13.5% alcohol. Screw cap. $12.40 in a six bottle purchase.
90 points, bonus for style and grace.
At the prices Aldi sell their wine, this is indeed a pauper’s Pinot. Initially shows that bubblegum like whole berry carbonic ferment thing, roses, lipstick, cherry juice heading toward kirsch, maybe some sappy stem to cut the fruit sweetness. Grenache suits the Vale so well, naturally hanging onto mouthwatering ripe acidity and a brush of tannin to slice the sweet fruit. Light to barely medium bodied. Really nicely made, a cute wine! Does get a little washy and dilute through the mouth but the perfume resonates and it did hang on over a couple of days without falling apart. Does make you wonder how long bargains like this will continue as McLaren Vale Grenache gets increasingly popular? These relatively small makes of regional specialties may not build a long term brand but they do suit the Aldi way, opportunistically snaffling and putting on the shelf at a price until all gone. Just don’t expect it to be there next time. Good fun for the jaded wine nut.
13.5% alcohol. Screw cap. $11.99.
Is there better value than an authentic, firmly of the place Garnacha from Aragón? Sure, there’s attractive prices for Bordeaux grapes transplanted to the new world but do they have the natural balance, detail and unadorned charm of tough old Grenache? This is much more in the medium weight, rich in extracted bits than recent vintages. Disappointingly it was stinky with reductive smokiness when opened but patience really paid off a day later. So much more open, there was a little balsamic lift to a summer berry sweetness, a spring breeze of roses, darker just picked cherries and plums in the middle. Firmly put in place by genuinely ripe skin tannin grip. Fresh and mouthwatering to finish. Admittedly, not the most lingering of ends and a bit washy but for less than $10 it’s bargain of the year so far. Great effort from those old sun blasted, windswept vines.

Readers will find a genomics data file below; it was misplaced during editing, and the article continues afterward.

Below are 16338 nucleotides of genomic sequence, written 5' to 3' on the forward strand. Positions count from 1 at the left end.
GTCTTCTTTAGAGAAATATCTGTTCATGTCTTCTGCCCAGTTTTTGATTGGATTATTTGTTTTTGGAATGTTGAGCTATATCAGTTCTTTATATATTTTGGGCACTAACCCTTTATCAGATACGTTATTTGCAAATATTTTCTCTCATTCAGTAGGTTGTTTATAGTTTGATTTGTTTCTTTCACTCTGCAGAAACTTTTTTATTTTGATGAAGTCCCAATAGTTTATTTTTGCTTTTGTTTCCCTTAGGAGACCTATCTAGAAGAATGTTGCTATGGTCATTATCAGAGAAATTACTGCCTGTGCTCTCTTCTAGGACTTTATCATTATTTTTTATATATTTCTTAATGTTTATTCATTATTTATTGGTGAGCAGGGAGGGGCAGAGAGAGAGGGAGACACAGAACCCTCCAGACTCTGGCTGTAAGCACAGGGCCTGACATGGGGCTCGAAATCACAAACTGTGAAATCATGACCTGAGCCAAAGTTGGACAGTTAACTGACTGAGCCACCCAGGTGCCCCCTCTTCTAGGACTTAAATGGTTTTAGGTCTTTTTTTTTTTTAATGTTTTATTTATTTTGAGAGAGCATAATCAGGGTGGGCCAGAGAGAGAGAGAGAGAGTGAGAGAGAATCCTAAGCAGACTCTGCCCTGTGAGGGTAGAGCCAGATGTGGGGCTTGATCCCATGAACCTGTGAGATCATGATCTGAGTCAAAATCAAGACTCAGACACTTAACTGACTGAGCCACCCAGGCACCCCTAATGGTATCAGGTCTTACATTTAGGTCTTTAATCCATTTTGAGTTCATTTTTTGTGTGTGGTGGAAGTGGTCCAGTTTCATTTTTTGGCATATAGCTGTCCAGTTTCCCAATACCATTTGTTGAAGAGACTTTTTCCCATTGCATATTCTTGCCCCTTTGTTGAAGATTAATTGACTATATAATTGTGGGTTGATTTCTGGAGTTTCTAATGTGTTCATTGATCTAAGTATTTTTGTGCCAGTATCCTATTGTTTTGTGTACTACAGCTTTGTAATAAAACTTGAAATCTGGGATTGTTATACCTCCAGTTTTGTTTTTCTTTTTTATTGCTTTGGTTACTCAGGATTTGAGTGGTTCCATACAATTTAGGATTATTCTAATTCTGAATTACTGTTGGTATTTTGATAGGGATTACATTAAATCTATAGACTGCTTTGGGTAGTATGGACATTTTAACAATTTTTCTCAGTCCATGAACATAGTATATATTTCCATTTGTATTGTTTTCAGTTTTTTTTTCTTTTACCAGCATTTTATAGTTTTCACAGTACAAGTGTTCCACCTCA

Forgot to note the alcohol, denial probably. Screw cap. $9 from Aldi.
Stairway to Grenache heaven from up in the hills of God’s Priorat staircase. Electric, pristine and without blemish. Such a different expression than the rich and full versions from lower down the beautiful, wild slopes of Priorat. Crackles with just medium bodied energy. Perfumed with red fruits, roses and other flowery things, wet slate and sweet exotic mountain herbs and shrubs. Drives through on mouthwatering acidity and a rasp of cool skin tannin. No idea how it will go with time in the bottle but how could you wait when it’s so delicious now? God’s stair looks a great place to grow Grenache. Maybe the price could be more humble?
14% alcohol. Diam. $48.50 RRP.
94 points for immediate pleasure.
There’s a lot of geographical and geological info on the label. From the Sierra de Gredos near Madrid, in particular the valley of Tiétar where lies the village of Rozas de Puerto Real at 850 meters altitude on granite soils, phew. On first sniff and taste, it surely looks like one of those edgy, minimal intervention Madrid Garnachas. Reduced and yeasty, eventually smells of roses, fennel, cherries and warm smoky rocks. In the mouth, things get really interesting, challenging perhaps. Balancing the crisp red fruit and herbs is an indelible line of finest tannin and a sweep of granite acidity, whilst still keeping the warm yeasty breath. Feathery lightness but full of flavour. Natural wine in essence, would a touch more sulphur calm it down or muffle the purity? Quite a mountain adventure, bewitching perhaps.
14.5% alcohol, never would have guessed, so cool. Cork. $42.
94 points if you like vino natural, less if you’re a wine scientist.
More Garnacha from the Gredos mountains around Madrid. A few bottles from auction with badly water damaged labels but good levels were worth a risk as I tried a bottle from this producer during a wine soaked fortnight in Madrid and was impressed enough to remember the name. This is 90% Garnacha and 10% otros locals, nice. It opened a bit armpit smelly and reduced which eventually cleared. Vivid and just ripe red fruit with a perfume of old roses and musk like smoke rising from incense burning on a slab of smoky granite. Flavours of cherry essence, red currant and sweet green herbs float on high pitched fine acidity and a lick of cool stoney tannin. Quite a mouthful of mountain crispness. Alimentaria, the Australian importer’s website includes a review by Ned Goodwin MW. Beautifully written as usual, you can see why he’s a MW and this is a just a blog, it suggests that there’s an almost Burgundy like detail and poise to this Garnacha, exactly. Recommended reading.
14% on my damaged label, 14.5% on the advertised image used here? Cork. $20 at auction, bit cheaper than Volnay.